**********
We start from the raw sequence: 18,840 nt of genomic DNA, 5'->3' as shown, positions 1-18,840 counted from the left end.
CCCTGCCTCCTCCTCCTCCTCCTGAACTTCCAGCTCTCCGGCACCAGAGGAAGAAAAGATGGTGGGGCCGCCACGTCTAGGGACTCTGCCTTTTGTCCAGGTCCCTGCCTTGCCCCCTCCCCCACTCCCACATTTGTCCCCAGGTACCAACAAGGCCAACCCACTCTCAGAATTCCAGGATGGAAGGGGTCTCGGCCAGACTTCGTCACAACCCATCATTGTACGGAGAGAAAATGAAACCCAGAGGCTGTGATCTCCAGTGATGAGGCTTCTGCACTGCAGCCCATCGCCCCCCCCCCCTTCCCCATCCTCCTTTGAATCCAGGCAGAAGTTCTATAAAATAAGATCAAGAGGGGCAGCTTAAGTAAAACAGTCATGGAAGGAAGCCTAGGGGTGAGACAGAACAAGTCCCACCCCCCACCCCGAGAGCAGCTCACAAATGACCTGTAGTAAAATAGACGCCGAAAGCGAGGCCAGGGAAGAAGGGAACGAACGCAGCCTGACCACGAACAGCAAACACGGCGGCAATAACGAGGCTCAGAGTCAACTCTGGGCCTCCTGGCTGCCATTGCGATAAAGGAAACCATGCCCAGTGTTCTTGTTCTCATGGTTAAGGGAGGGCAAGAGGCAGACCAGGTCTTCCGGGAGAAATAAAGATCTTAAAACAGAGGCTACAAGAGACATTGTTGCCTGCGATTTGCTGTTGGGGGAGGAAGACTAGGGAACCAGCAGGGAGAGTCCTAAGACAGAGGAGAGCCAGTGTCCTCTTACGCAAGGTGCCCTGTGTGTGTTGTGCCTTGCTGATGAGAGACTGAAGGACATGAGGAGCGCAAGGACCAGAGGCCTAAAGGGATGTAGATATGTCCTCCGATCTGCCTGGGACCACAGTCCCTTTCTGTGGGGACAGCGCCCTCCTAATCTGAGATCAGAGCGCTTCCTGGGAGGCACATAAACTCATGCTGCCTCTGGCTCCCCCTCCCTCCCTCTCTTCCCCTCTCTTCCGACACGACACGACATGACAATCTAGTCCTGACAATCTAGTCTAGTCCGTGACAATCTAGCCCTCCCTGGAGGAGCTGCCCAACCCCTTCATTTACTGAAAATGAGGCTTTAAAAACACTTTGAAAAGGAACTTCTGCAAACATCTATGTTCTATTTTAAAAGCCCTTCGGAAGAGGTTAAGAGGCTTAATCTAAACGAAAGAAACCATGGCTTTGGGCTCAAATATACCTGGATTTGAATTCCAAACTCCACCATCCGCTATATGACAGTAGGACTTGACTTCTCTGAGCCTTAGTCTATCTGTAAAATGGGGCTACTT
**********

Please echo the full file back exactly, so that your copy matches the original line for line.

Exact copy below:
We start from the raw sequence: 18,840 nt of genomic DNA, 5'->3' as shown, positions 1-18,840 counted from the left end.
CCCTGCCTCCTCCTCCTCCTCCTGAACTTCCAGCTCTCCGGCACCAGAGGAAGAAAAGATGGTGGGGCCGCCACGTCTAGGGACTCTGCCTTTTGTCCAGGTCCCTGCCTTGCCCCCTCCCCCACTCCCACATTTGTCCCCAGGTACCAACAAGGCCAACCCACTCTCAGAATTCCAGGATGGAAGGGGTCTCGGCCAGACTTCGTCACAACCCATCATTGTACGGAGAGAAAATGAAACCCAGAGGCTGTGATCTCCAGTGATGAGGCTTCTGCACTGCAGCCCATCGCCCCCCCCCCCTTCCCCATCCTCCTTTGAATCCAGGCAGAAGTTCTATAAAATAAGATCAAGAGGGGCAGCTTAAGTAAAACAGTCATGGAAGGAAGCCTAGGGGTGAGACAGAACAAGTCCCACCCCCCACCCCGAGAGCAGCTCACAAATGACCTGTAGTAAAATAGACGCCGAAAGCGAGGCCAGGGAAGAAGGGAACGAACGCAGCCTGACCACGAACAGCAAACACGGCGGCAATAACGAGGCTCAGAGTCAACTCTGGGCCTCCTGGCTGCCATTGCGATAAAGGAAACCATGCCCAGTGTTCTTGTTCTCATGGTTAAGGGAGGGCAAGAGGCAGACCAGGTCTTCCGGGAGAAATAAAGATCTTAAAACAGAGGCTACAAGAGACATTGTTGCCTGCGATTTGCTGTTGGGGGAGGAAGACTAGGGAACCAGCAGGGAGAGTCCTAAGACAGAGGAGAGCCAGTGTCCTCTTACGCAAGGTGCCCTGTGTGTGTTGTGCCTTGCTGATGAGAGACTGAAGGACATGAGGAGCGCAAGGACCAGAGGCCTAAAGGGATGTAGATATGTCCTCCGATCTGCCTGGGACCACAGTCCCTTTCTGTGGGGACAGCGCCCTCCTAATCTGAGATCAGAGCGCTTCCTGGGAGGCACATAAACTCATGCTGCCTCTGGCTCCCCCTCCCTCCCTCTCTTCCCCTCTCTTCCGACACGACACGACATGACAATCTAGTCCTGACAATCTAGTCTAGTCCGTGACAATCTAGCCCTCCCTGGAGGAGCTGCCCAACCCCTTCATTTACTGAAAATGAGGCTTTAAAAACACTTTGAAAAGGAACTTCTGCAAACATCTATGTTCTATTTTAAAAGCCCTTCGGAAGAGGTTAAGAGGCTTAATCTAAACGAAAGAAACCATGGCTTTGGGCTCAAATATACCTGGATTTGAATTCCAAACTCCACCATCCGCTATATGACAGTAGGACTTGACTTCTCTGAGCCTTAGTCTATCTGTAAAATGGGGCTACTT